The update tool was pretty fantastic. It actually might be my favorite update tool I have ever seen. Nothing against any other distribution but this should be the standard. I enjoy the light-hearted interactions.
“Repositories updated Successfully” with a single response of “Ok, thanks”
“There are 89 updates, What to do?” with a response of “Update”, “Show”, “Ignore”, “Srsly, ignore!” not sure the difference between “Ignore” and “Srsly, ignore!” but it did make me smile.
“There are 4 notices from repositories.” with the options, “Let me see”, “Stop annoying me” and “Close”.
I do like the embedded terminal display in the update utility. Much like the MX Linux update tool. This is a very welcomed feature that other distribution GUI update tools should have by default.
What I Like
Number one, the firewall is enabled by default. That is a huge win in my book. Since most of my systems are mobile, I do expose my computer to the scary internet on public wifi services. No software is perfect and that extra layer of protection should be enabled by default on all machines.
Having a Sabayon sub-menu to get access help features and bug reporting and getting involved is another fine tweak to the distribution. Since Sabayon is not like many other distributions, having those resources readily available is fantastic.
The fast boot time is great to see. Not that there are distributions that are painfully slow anymore but it is nice to see that this distribution is fast, crisp and very usable.
Maybe my favorite feature of Sabayon is the verbose Update Tool. It is a bit tongue-and-cheek, which reminds me of Linux of old and made my time using it with a perpetual grin.
What I Don’t Like
I started to get multiple welcome screen windows upon rebooting the machine. Nothing terrible just slightly annoying. I think it had to do with not closing the Welcome screen when I logged out / rebooted. Not a huge deal or worth a bug report.
Not a fan of the single partition for root and /home. This is very common and I wasn’t given a default, multi-partition option on the installer. I could have partitioned it manually so that is on me. No matter the arguments I hear form anyone, multiple partitions will always be the safer and more flexible option.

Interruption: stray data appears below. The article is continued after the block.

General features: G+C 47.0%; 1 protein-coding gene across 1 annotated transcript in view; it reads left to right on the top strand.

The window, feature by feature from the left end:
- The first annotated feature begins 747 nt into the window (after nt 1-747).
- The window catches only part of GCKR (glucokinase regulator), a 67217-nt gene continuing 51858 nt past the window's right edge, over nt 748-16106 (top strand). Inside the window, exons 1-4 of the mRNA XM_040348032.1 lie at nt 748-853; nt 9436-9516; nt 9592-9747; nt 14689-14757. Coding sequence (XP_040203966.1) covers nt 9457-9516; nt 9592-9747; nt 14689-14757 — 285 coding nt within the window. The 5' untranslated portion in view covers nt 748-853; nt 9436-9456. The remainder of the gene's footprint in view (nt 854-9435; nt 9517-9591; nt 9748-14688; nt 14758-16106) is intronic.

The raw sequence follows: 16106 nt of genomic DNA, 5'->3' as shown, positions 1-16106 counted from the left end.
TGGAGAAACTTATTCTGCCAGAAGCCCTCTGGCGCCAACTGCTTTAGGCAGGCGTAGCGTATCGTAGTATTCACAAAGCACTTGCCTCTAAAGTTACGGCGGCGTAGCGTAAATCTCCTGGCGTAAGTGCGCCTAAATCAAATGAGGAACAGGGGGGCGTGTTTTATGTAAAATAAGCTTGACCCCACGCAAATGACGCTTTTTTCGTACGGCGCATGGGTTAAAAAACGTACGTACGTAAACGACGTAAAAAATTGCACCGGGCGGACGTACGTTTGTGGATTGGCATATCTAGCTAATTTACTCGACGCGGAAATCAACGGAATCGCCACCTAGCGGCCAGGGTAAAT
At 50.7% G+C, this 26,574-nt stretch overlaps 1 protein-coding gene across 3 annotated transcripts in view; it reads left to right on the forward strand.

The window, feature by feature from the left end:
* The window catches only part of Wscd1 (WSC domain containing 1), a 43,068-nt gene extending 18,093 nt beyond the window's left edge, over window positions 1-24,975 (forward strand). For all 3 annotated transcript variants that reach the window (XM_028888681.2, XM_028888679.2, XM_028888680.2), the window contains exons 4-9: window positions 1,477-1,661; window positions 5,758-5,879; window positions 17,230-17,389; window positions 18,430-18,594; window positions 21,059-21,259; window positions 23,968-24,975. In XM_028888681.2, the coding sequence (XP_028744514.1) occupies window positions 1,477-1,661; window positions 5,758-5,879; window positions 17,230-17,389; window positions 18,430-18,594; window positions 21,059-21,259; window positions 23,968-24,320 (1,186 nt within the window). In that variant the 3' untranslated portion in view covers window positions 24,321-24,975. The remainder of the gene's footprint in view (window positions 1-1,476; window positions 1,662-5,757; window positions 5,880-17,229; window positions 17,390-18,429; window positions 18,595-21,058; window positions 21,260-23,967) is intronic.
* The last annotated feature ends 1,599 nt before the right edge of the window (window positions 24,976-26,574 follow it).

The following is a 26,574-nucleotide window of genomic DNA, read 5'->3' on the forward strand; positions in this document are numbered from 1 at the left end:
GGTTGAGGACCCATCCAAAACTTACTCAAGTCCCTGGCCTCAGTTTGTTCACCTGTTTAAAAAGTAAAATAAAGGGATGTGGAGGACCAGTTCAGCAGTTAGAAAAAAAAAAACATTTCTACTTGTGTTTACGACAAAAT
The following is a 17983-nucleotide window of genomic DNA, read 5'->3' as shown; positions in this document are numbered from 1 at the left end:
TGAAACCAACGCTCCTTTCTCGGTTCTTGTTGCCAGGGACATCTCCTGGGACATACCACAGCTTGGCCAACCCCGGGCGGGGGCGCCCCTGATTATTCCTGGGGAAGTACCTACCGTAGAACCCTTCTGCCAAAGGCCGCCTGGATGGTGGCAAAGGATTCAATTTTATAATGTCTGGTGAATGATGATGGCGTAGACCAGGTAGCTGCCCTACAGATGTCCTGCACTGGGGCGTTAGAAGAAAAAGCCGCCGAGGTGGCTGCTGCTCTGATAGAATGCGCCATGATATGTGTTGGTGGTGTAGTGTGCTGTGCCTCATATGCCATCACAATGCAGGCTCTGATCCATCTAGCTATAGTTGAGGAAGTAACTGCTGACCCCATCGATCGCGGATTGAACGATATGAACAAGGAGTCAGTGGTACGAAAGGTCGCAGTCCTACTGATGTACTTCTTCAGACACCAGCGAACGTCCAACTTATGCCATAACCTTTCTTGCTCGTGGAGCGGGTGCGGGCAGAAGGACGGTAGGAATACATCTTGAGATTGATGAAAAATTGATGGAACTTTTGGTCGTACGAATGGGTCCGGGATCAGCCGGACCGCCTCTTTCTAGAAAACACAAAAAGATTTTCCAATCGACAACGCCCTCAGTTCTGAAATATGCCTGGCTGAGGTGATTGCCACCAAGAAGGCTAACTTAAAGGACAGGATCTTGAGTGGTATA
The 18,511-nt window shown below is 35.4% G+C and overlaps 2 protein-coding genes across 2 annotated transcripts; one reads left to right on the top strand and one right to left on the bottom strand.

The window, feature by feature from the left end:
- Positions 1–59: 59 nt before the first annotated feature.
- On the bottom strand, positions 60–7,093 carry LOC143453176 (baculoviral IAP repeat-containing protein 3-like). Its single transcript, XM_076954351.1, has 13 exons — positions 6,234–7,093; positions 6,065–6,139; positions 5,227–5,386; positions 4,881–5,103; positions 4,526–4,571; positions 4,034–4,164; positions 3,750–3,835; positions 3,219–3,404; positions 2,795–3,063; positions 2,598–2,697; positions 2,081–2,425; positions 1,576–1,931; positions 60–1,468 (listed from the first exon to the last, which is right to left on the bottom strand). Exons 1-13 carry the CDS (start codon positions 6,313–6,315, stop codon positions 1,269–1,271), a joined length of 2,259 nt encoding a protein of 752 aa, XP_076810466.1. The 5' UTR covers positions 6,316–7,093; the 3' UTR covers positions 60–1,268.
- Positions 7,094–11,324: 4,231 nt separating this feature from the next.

Sabayon is a well done distribution, no matter the underlying technology. In this case, Gentoo but the implementation of Plasma was done so well, I may not have even noticed it was Gentoo. If I were not so entrenched with openSUSE, this would be a serious contender for a daily driver.
If you want to try Gentoo but don’t want spend time compiling it, this would be a great way to go. It is very well done and worth giving a spin.
4 thoughts on “Sabayon Linux | Review from an openSUSE User”
I used Sabayon for a lomg time several years ago. It is a very well put together distribution and the one that convinced me that rolling releases are the way to go.
Although it is based on Gentoo, it is a binary distribution. If memory serves me correctly, the Sabayon project uses a Gentoo overlay and compiles the source into their own repositories. These binaries are what the Entropy package manager is retrieving.
It is (or was) possible to use Portage with Sabayon instead of Entropy if you want the full compile-as-you-go experience, although the advice I saw was always to pick one and stick to it.
@CubicleNate so what is it that you like about openSUSE vs Sabayon? I installed openSUSE Tumbleweed on a PC intended for streaming recently, but after encountering some issues with getting OBS + NDI correctly functioning, I’m looking at Sabayon, as apparently Gentoo has NDI working (and so Sabayon should also have it available, even if I have to compile via portage).
Aside from my NDI issues on openSUSE, I also found the YaST interface leaving much to be desired. Also it appears there’s no GUI solution to manage route metrics for network connections (to set a certain connection as the primary), but this limitation may not be specific to openSUSE.
In a nutshell, openSUSE is more than a distribution. No software is perfect, and I understand you are having issues with the NDI plugins on OBS with Tumbleweed (I’ll get to that today) but it is not the fault of openSUSE that NDI isn’t built for it.
YaST isn’t perfect but it is still on this continuing quest of getting better. Features are being added and refined all the time. Can you give me an example of what you want for managing route metrics on network connections? This is not something that I have a need for, but maybe learning more about it I may in the future!